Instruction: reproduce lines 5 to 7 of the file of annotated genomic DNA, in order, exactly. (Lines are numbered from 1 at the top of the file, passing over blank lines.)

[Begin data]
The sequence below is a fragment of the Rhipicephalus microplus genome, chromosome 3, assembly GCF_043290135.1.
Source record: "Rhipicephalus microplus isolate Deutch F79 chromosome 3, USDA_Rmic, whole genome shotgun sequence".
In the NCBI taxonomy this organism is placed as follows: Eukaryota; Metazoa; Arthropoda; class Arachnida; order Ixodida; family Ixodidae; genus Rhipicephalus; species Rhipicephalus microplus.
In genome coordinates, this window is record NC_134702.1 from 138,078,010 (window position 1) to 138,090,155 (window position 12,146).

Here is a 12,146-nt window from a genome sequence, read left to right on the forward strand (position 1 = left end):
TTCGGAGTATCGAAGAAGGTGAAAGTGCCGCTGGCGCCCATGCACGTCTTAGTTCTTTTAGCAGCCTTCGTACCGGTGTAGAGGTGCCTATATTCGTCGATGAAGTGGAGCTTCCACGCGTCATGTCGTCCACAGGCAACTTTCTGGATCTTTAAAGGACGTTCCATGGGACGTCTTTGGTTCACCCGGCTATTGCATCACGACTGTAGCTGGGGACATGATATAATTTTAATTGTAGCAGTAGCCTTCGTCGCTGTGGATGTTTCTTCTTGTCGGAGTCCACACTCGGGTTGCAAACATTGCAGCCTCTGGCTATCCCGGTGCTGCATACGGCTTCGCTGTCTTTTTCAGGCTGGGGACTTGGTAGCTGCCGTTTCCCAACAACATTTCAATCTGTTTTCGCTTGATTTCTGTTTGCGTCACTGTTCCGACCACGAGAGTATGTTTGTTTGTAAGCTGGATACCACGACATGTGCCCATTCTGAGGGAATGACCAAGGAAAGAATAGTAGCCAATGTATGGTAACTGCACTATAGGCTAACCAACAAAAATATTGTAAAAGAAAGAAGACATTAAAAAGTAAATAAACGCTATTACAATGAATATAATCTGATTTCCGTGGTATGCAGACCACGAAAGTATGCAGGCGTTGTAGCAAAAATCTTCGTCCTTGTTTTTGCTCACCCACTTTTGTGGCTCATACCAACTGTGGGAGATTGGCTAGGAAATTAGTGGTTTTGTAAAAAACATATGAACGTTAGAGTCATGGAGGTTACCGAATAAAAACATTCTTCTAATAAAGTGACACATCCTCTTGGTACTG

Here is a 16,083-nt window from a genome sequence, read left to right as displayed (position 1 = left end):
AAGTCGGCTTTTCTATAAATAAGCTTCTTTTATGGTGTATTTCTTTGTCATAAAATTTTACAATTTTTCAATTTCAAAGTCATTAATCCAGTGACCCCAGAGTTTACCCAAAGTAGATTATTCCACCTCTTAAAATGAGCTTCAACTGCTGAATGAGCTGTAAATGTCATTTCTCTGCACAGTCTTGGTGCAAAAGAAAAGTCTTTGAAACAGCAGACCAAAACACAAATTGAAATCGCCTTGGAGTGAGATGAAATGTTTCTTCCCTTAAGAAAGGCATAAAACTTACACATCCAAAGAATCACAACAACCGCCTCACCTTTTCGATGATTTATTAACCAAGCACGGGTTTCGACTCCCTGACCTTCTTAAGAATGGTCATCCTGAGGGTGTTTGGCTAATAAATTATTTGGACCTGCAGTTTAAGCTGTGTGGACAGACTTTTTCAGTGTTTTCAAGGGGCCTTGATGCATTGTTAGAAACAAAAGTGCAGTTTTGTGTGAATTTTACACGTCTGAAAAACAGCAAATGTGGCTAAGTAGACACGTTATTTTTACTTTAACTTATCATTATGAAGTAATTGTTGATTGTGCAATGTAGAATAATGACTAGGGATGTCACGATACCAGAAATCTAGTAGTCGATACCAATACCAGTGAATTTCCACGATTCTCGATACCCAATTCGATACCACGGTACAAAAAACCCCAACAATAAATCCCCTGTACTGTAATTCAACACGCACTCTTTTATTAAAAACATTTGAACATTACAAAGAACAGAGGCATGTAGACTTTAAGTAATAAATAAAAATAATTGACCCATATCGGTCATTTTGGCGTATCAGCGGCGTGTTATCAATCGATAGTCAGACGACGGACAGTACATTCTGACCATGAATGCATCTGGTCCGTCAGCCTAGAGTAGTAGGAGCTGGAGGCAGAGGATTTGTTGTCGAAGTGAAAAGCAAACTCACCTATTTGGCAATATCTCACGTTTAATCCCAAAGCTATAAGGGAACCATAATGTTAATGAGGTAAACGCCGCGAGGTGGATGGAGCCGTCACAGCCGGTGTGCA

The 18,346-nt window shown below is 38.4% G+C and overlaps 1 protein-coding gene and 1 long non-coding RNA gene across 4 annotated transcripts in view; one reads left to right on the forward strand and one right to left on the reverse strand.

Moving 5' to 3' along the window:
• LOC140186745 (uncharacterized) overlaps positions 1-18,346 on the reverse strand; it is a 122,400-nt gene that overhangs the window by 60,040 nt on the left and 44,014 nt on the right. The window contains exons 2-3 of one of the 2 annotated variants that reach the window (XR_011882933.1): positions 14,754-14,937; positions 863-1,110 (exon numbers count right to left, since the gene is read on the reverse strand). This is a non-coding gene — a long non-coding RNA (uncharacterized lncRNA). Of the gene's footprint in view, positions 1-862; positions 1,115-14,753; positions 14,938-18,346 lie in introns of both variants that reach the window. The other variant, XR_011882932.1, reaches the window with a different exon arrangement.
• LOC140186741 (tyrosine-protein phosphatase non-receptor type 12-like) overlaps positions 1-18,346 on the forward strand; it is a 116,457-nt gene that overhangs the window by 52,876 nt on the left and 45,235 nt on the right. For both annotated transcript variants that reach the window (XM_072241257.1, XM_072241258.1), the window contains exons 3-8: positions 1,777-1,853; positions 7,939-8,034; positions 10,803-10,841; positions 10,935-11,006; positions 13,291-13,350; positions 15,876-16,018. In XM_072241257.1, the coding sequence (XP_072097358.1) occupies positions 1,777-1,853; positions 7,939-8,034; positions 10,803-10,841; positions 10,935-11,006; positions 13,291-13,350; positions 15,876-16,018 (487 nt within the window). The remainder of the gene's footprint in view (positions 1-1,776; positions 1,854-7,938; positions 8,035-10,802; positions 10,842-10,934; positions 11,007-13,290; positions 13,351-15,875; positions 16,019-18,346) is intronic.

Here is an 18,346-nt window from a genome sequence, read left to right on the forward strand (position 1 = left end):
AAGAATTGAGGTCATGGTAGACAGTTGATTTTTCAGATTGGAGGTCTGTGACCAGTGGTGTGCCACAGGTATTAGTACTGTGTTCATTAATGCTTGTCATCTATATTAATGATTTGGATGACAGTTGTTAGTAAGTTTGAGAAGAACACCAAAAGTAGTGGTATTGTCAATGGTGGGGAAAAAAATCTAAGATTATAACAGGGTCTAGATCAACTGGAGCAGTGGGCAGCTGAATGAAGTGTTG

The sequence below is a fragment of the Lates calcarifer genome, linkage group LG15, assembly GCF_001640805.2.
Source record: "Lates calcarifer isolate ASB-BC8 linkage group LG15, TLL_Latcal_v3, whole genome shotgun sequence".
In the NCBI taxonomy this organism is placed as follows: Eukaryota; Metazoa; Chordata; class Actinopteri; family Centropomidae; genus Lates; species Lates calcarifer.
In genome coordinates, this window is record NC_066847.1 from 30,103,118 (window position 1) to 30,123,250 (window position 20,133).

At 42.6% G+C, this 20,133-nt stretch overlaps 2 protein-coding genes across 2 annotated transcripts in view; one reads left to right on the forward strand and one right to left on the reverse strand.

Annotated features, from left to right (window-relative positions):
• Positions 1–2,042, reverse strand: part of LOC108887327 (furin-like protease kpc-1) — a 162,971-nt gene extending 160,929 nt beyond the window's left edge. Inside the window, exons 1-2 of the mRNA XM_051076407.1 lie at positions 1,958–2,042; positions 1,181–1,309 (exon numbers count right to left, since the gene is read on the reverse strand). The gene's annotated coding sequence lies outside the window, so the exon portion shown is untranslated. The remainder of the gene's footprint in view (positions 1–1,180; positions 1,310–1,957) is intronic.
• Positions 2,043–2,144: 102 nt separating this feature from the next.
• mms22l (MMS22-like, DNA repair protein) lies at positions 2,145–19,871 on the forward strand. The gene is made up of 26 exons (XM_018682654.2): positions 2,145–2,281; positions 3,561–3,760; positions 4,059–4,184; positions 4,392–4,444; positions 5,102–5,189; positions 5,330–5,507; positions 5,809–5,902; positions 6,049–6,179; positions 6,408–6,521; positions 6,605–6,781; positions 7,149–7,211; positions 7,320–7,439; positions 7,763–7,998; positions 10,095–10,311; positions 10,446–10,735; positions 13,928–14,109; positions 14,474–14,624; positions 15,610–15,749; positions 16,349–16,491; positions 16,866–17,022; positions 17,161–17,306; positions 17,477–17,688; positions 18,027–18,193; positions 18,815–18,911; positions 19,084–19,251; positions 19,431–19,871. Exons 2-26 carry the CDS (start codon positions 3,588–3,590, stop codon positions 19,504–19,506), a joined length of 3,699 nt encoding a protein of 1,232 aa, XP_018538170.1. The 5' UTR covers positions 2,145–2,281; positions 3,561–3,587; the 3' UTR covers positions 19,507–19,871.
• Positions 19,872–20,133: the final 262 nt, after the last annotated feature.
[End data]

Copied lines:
Here is a 12,146-nt window from a genome sequence, read left to right on the forward strand (position 1 = left end):
TTCGGAGTATCGAAGAAGGTGAAAGTGCCGCTGGCGCCCATGCACGTCTTAGTTCTTTTAGCAGCCTTCGTACCGGTGTAGAGGTGCCTATATTCGTCGATGAAGTGGAGCTTCCACGCGTCATGTCGTCCACAGGCAACTTTCTGGATCTTTAAAGGACGTTCCATGGGACGTCTTTGGTTCACCCGGCTATTGCATCACGACTGTAGCTGGGGACATGATATAATTTTAATTGTAGCAGTAGCCTTCGTCGCTGTGGATGTTTCTTCTTGTCGGAGTCCACACTCGGGTTGCAAACATTGCAGCCTCTGGCTATCCCGGTGCTGCATACGGCTTCGCTGTCTTTTTCAGGCTGGGGACTTGGTAGCTGCCGTTTCCCAACAACATTTCAATCTGTTTTCGCTTGATTTCTGTTTGCGTCACTGTTCCGACCACGAGAGTATGTTTGTTTGTAAGCTGGATACCACGACATGTGCCCATTCTGAGGGAATGACCAAGGAAAGAATAGTAGCCAATGTATGGTAACTGCACTATAGGCTAACCAACAAAAATATTGTAAAAGAAAGAAGACATTAAAAAGTAAATAAACGCTATTACAATGAATATAATCTGATTTCCGTGGTATGCAGACCACGAAAGTATGCAGGCGTTGTAGCAAAAATCTTCGTCCTTGTTTTTGCTCACCCACTTTTGTGGCTCATACCAACTGTGGGAGATTGGCTAGGAAATTAGTGGTTTTGTAAAAAACATATGAACGTTAGAGTCATGGAGGTTACCGAATAAAAACATTCTTCTAATAAAGTGACACATCCTCTTGGTACTG

Here is a 16,083-nt window from a genome sequence, read left to right as displayed (position 1 = left end):